Mona Eltahawy’s piece in the May/June issue of Foreign Policy criticized a series of practices that are justified in Islamic law, including child marriage, wife-beating, and female genital mutilation. Counter-jihadist activists and writers have been calling attention to these human rights abuses for years, but Eltahawy’s piece was singular in that she is a Muslim journalist.
Muslims for the most part (with some notable exceptions) don’t criticize Muslim practices, particularly those that are rooted in Islam, and mainstream media journalists do so even less often. But the reaction to Eltahawy’s article among her fellow Muslim women is even more striking than her article itself.
If the mainstream media narrative about “extremists” making up only a tiny minority of Muslims, the vast majority of which are “moderate,” were true, Eltahawy’s article should have won applause from Muslim spokesmen in the U.S., and particularly Muslim women. But instead, Harvard professor Leila Ahmed confronted Eltahawy on MSNBC:
Mona, I appreciate what you do. I would love it if — I understand if you want to get your message across. It’s an important message. But if possible [you should not] give fuel, fodder to people who simply hate Arabs and Muslims in this climate of our day.
Eltahawy appeared surprised to be accused of fueling hate — the same accusation that jihadists and Islamic supremacists have leveled against counter-jihadists for years. And she answered it in exactly the same way counter-jihadists have innumerable times:
That’s the whole point. It’s not me that makes Muslims look bad. It’s those atrocities that make Muslims look bad. And as a writer, it’s my job to poke the painful places.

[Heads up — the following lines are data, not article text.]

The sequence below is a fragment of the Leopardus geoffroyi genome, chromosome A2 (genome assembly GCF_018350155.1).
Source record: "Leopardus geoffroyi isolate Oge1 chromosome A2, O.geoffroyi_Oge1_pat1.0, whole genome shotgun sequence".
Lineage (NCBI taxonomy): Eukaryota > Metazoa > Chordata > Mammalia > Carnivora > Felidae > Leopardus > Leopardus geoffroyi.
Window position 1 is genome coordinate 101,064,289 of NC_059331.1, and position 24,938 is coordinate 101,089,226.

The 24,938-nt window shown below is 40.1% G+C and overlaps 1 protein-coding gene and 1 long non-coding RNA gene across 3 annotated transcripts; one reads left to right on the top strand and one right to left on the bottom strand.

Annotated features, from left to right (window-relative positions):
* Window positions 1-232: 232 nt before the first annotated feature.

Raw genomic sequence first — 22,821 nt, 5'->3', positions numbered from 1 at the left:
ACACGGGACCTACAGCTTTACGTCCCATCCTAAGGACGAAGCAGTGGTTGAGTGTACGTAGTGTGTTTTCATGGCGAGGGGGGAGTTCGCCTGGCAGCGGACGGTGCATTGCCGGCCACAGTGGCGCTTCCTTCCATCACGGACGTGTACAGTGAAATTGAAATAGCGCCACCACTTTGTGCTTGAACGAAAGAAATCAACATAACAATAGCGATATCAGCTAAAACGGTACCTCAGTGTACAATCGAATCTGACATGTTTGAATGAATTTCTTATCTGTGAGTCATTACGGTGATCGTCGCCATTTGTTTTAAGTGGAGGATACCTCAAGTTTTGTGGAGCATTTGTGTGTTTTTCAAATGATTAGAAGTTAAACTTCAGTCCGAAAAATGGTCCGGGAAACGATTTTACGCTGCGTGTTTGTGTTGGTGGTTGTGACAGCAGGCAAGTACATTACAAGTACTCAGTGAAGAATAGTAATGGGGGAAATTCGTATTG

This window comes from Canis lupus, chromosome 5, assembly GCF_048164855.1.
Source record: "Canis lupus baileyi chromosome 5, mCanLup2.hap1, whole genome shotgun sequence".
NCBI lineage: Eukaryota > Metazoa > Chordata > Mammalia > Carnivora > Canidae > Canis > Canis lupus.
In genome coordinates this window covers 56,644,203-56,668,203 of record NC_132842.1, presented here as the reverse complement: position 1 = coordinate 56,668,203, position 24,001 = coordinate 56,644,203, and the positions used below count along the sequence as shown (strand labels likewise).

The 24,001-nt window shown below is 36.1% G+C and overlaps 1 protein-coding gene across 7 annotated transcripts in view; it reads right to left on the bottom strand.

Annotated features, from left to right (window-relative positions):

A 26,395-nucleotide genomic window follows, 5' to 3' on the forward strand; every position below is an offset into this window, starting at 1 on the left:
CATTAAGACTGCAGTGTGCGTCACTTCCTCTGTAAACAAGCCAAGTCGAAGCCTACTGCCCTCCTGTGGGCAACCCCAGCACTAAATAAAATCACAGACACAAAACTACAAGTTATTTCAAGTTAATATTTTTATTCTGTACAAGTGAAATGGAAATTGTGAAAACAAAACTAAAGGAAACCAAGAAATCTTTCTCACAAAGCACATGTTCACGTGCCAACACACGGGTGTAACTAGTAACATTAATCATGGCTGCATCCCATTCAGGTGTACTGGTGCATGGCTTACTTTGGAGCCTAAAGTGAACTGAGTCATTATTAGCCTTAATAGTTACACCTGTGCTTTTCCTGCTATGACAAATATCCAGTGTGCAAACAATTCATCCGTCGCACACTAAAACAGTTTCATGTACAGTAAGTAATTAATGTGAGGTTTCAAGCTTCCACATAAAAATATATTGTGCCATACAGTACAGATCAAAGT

But Leila Ahmed was not alone in not wanting Eltahawy to call any attention whatsoever to those “painful places.” Another prominent Muslim woman in America, Dalia Mogahed, took to the pages of the Washington Post to denounce Eltahawy’s article. Mogahed is the executive director and senior analyst at the Gallup Center for Muslim Studies, and has served Barack Obama as an adviser in the White House Office of Faith-Based and Neighborhood Partnerships. She is an open advocate of Sharia, so it is perhaps not surprising that she also took a dim view of Eltahawy’s poking of the painful places.
Mogahed invoked unnamed “critics” who, she said, “question not the crimes Eltahawy describes but the causes she assigns, namely Islam and Arab culture’s inherent ‘hate’ for women, alleging that her analysis is not only pedestrian but panders to prejudice. The real danger however is that Eltahawy’s narrative harms the very cause she claims to champion. Conflating women’s rights advocacy with Arab inferiority or Islam-bashing doesn’t empower the champions of change, it aids their enemies.”
“Islam-bashing”? Eltahawy’s article actually makes only glancing mentions of Islam. She criticizes the Egyptian criminal code for saying that “if a woman has been beaten by her husband ‘with good intentions’ no punitive damages can be obtained,” but never mentions that wife-beating is actually sanctioned in the Qur’an (4:34). She notes that “demonstrations in support of child marriage outstrip those against it, fueled by clerical declarations that opponents of state-sanctioned pedophilia are apostates because the Prophet Mohammed, according to them, married his second wife, Aisha, when she was a child.” But she ignores or is unaware of the fact that the assertion that Muhammad consummated his marriage to Aisha when he was in his fifties and she was nine is not just a minority view among some crank clerics, but is abundantly attested in the hadith collection that Muslims consider most reliable, Sahih Bukhari.